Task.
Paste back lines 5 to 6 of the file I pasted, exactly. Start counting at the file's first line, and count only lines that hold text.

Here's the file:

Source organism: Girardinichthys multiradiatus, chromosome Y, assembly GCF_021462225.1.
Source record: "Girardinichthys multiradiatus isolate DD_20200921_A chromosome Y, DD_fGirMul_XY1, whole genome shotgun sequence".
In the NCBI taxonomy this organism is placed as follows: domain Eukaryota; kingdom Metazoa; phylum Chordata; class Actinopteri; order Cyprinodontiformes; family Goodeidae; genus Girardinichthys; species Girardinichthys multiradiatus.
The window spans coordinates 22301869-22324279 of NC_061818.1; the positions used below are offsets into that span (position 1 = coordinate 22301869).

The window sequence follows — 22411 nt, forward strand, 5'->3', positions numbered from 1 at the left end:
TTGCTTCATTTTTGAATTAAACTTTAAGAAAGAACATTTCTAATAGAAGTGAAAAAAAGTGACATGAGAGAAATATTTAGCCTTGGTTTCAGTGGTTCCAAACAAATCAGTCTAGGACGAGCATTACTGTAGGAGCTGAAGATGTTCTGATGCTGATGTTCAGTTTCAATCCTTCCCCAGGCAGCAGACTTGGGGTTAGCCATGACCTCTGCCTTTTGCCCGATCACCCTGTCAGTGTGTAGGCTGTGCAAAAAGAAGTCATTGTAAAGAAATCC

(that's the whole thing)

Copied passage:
The window sequence follows — 22411 nt, forward strand, 5'->3', positions numbered from 1 at the left end:
TTGCTTCATTTTTGAATTAAACTTTAAGAAAGAACATTTCTAATAGAAGTGAAAAAAAGTGACATGAGAGAAATATTTAGCCTTGGTTTCAGTGGTTCCAAACAAATCAGTCTAGGACGAGCATTACTGTAGGAGCTGAAGATGTTCTGATGCTGATGTTCAGTTTCAATCCTTCCCCAGGCAGCAGACTTGGGGTTAGCCATGACCTCTGCCTTTTGCCCGATCACCCTGTCAGTGTGTAGGCTGTGCAAAAAGAAGTCATTGTAAAGAAATCC